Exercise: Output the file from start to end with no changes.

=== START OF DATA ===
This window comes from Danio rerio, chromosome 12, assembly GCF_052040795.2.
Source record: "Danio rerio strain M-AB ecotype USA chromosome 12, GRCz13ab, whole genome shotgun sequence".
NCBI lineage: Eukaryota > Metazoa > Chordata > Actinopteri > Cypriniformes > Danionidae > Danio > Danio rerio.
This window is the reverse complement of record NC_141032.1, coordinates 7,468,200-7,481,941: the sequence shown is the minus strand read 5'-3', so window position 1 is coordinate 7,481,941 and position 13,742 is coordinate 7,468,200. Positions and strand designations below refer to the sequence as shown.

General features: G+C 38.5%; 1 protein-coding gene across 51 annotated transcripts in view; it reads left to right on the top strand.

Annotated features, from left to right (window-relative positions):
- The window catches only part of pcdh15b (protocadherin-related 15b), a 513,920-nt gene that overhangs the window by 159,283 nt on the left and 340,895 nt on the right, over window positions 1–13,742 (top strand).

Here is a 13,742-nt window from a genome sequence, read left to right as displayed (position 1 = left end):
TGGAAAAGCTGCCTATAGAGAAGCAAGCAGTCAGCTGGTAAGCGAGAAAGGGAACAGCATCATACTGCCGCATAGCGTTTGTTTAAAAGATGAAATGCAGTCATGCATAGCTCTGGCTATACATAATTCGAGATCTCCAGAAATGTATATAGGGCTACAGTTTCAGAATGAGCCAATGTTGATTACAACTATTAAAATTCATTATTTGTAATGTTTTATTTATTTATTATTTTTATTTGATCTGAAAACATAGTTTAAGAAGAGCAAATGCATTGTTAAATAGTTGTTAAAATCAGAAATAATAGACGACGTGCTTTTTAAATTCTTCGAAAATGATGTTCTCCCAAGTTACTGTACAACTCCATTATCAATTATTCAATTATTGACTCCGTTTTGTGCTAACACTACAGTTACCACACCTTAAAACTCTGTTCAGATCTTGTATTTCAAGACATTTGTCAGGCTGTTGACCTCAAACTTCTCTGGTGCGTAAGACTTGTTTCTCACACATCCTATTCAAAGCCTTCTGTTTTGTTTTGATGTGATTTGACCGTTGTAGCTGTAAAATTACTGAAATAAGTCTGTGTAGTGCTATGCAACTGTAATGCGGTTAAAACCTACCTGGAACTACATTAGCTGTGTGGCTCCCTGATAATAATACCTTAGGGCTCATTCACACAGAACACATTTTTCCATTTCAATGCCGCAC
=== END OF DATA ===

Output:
This window comes from Danio rerio, chromosome 12, assembly GCF_052040795.2.
Source record: "Danio rerio strain M-AB ecotype USA chromosome 12, GRCz13ab, whole genome shotgun sequence".
NCBI lineage: Eukaryota > Metazoa > Chordata > Actinopteri > Cypriniformes > Danionidae > Danio > Danio rerio.
This window is the reverse complement of record NC_141032.1, coordinates 7,468,200-7,481,941: the sequence shown is the minus strand read 5'-3', so window position 1 is coordinate 7,481,941 and position 13,742 is coordinate 7,468,200. Positions and strand designations below refer to the sequence as shown.

General features: G+C 38.5%; 1 protein-coding gene across 51 annotated transcripts in view; it reads left to right on the top strand.

Annotated features, from left to right (window-relative positions):
- The window catches only part of pcdh15b (protocadherin-related 15b), a 513,920-nt gene that overhangs the window by 159,283 nt on the left and 340,895 nt on the right, over window positions 1–13,742 (top strand).

Here is a 13,742-nt window from a genome sequence, read left to right as displayed (position 1 = left end):
TGGAAAAGCTGCCTATAGAGAAGCAAGCAGTCAGCTGGTAAGCGAGAAAGGGAACAGCATCATACTGCCGCATAGCGTTTGTTTAAAAGATGAAATGCAGTCATGCATAGCTCTGGCTATACATAATTCGAGATCTCCAGAAATGTATATAGGGCTACAGTTTCAGAATGAGCCAATGTTGATTACAACTATTAAAATTCATTATTTGTAATGTTTTATTTATTTATTATTTTTATTTGATCTGAAAACATAGTTTAAGAAGAGCAAATGCATTGTTAAATAGTTGTTAAAATCAGAAATAATAGACGACGTGCTTTTTAAATTCTTCGAAAATGATGTTCTCCCAAGTTACTGTACAACTCCATTATCAATTATTCAATTATTGACTCCGTTTTGTGCTAACACTACAGTTACCACACCTTAAAACTCTGTTCAGATCTTGTATTTCAAGACATTTGTCAGGCTGTTGACCTCAAACTTCTCTGGTGCGTAAGACTTGTTTCTCACACATCCTATTCAAAGCCTTCTGTTTTGTTTTGATGTGATTTGACCGTTGTAGCTGTAAAATTACTGAAATAAGTCTGTGTAGTGCTATGCAACTGTAATGCGGTTAAAACCTACCTGGAACTACATTAGCTGTGTGGCTCCCTGATAATAATACCTTAGGGCTCATTCACACAGAACACATTTTTCCATTTCAATGCCGCAC